"Well, what did you think?" I asked Dan. The church bells had turned into pulsing Italian techno.
"I like it. Although, NASA's computer systems didn't make any sense. They shifted from textual to pictorial displays. Relativity was off too -- David would have been gone for much longer. Hmm. Unless Max traveled by wormhole. Also, wouldn't the military have had jurisdiction over an alien ship?"
This is my husband: troubled by bad technology and quantum anomalies. Me, I spent most of fifth grade (and subsequent years) terrified of decade displacement, of the world around me accelerating beyond my ability to keep up. This is really at the heart of being a kid. It's an eternity between birthdays, and yet important change happens so quickly. You define yourself in relation to others but those others aren't fixed points on a graph. You outgrow your shirts in one season. Your grandmother dies while you're at an ice-skating party. The Challenger explodes one week, you're watching Flight of the Navigator the next.
Shortly after we returned from our honeymoon, I read that a tourist in Iceland had joined a search party to track down a missing member of her bus group. The missing woman was described as wearing dark clothing. She was last seen in Eldja’s volcanic region. After hours of looking, with the coast guard at the ready, the tourist had a demoralizing realization: the missing woman was herself. She had changed clothes and freshened up during a pit stop, and when reported gone, simply failed to recognize her own description. While this is an extreme example of the self proving elusive, I know exactly how this woman felt: the psychic disjunction, the humiliation, the faltering of faith and certitude. It's how I felt at age 9. It's how I often feel today. What scared me most about Flight of the Navigator is that David ultimately walks away a securer, happier person despite witnessing the search for his former self. He's redeposited back in 1978 no worse for the wear. The only baggage he appears to have is Puckmaren, a stow-away alien who likes to have his chin scratched. But David's seen so much. He's been the universe's pawn. How can he peer through the same bedroom telescope and not see an esoteric mess reflected?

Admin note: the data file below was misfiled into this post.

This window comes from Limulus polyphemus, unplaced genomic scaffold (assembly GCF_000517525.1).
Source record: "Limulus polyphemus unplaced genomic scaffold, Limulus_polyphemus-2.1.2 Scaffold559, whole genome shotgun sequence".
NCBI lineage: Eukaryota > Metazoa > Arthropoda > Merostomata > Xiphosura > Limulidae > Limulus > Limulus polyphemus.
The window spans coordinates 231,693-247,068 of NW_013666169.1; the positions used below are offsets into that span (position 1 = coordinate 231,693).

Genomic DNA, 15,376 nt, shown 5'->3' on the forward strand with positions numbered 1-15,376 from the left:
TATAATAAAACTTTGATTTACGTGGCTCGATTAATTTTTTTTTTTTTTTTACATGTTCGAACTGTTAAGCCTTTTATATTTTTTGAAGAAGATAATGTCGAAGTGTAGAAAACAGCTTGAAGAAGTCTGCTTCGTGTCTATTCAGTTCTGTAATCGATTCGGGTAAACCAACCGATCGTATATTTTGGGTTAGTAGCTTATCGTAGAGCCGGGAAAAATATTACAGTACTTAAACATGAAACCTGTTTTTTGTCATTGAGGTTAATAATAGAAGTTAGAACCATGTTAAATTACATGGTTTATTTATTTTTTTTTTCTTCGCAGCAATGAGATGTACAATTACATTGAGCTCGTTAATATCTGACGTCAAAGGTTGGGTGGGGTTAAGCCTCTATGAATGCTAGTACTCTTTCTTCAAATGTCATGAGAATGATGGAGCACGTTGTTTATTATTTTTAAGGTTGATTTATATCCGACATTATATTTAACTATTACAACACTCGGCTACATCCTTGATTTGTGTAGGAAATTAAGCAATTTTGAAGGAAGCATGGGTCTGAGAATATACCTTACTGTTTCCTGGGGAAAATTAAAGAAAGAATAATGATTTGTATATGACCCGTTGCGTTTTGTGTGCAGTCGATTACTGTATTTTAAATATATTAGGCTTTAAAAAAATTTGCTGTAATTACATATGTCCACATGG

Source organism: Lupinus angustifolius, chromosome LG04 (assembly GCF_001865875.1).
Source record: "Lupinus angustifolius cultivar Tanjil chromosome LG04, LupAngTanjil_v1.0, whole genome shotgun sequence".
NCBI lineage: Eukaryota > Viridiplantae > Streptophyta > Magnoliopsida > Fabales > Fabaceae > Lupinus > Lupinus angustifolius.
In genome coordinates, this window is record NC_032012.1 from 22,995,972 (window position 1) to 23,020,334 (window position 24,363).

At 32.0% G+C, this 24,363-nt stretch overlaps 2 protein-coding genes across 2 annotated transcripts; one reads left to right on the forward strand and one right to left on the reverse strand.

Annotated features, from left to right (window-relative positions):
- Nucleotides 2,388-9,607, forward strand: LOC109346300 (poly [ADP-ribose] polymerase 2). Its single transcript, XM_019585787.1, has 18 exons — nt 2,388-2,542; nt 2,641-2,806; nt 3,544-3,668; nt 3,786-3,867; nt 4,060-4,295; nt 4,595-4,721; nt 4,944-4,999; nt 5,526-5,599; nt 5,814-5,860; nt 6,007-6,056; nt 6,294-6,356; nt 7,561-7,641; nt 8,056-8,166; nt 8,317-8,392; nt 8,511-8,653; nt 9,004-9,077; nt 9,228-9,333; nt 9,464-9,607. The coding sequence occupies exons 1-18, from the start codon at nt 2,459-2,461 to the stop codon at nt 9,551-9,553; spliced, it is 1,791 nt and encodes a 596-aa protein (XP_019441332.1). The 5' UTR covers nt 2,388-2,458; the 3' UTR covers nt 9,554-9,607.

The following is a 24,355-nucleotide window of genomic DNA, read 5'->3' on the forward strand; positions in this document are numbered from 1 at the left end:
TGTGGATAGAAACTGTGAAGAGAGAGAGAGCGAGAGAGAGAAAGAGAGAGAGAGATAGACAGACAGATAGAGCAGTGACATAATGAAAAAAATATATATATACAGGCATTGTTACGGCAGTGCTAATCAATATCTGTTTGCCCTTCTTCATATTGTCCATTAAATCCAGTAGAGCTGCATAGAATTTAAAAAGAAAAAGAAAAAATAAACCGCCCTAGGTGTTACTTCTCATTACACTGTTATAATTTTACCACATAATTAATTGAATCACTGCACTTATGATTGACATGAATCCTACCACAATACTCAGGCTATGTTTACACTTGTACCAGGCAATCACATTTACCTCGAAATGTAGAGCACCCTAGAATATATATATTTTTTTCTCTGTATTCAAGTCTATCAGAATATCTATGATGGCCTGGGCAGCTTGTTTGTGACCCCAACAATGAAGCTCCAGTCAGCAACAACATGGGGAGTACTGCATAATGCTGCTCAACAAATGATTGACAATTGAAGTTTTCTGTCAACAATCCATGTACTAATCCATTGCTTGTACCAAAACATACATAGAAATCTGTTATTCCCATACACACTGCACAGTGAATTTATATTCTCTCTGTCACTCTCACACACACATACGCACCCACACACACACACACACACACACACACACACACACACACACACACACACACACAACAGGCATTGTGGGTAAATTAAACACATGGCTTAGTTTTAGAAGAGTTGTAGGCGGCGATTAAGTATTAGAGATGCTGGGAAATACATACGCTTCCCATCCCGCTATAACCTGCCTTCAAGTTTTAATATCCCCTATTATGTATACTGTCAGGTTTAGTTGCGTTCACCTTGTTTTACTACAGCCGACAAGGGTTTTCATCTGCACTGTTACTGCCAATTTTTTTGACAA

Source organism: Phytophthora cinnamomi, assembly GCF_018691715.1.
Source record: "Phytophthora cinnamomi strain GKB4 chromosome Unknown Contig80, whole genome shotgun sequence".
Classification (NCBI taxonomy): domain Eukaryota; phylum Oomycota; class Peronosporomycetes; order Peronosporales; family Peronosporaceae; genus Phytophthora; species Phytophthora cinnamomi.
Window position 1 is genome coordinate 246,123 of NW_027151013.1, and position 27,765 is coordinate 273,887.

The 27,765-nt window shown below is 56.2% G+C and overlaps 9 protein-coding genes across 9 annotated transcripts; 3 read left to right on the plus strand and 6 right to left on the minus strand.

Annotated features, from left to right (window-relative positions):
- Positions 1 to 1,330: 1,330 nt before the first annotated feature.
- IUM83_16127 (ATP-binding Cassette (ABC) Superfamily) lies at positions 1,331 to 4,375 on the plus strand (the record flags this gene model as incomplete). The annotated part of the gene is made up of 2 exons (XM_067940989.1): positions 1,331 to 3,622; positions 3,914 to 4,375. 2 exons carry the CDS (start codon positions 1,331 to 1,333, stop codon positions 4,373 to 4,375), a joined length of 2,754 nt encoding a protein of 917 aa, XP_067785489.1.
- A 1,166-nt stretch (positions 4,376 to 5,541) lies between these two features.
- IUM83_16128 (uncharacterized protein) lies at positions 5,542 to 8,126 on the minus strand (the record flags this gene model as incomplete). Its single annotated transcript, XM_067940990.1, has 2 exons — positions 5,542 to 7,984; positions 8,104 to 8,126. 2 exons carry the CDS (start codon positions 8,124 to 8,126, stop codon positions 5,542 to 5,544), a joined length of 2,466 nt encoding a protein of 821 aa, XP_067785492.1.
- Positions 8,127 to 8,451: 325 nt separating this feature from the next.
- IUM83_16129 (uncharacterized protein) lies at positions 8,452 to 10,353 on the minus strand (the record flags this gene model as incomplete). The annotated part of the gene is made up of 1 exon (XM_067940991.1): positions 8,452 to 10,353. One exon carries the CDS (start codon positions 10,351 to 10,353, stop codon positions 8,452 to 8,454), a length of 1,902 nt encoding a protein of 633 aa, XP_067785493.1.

There are days I look at Dan and think: "I'm the same person I was 5 years ago, but he's so different." Those are the days that I'm still stuck in 1978 while he's progressing in his parachute pants. But like in all solid relationships, it flips. Sometimes I'm the one wearing the parachute pants. Flight of the Navigator might not hold up against 21st century CGI, but to me, it remains timeless in its treatment of time, in its ability to tug at my neuroses.
Rebecca Myers is an essayist & poet & travel agent. Check out her smart and funny blog From Soho to Silo.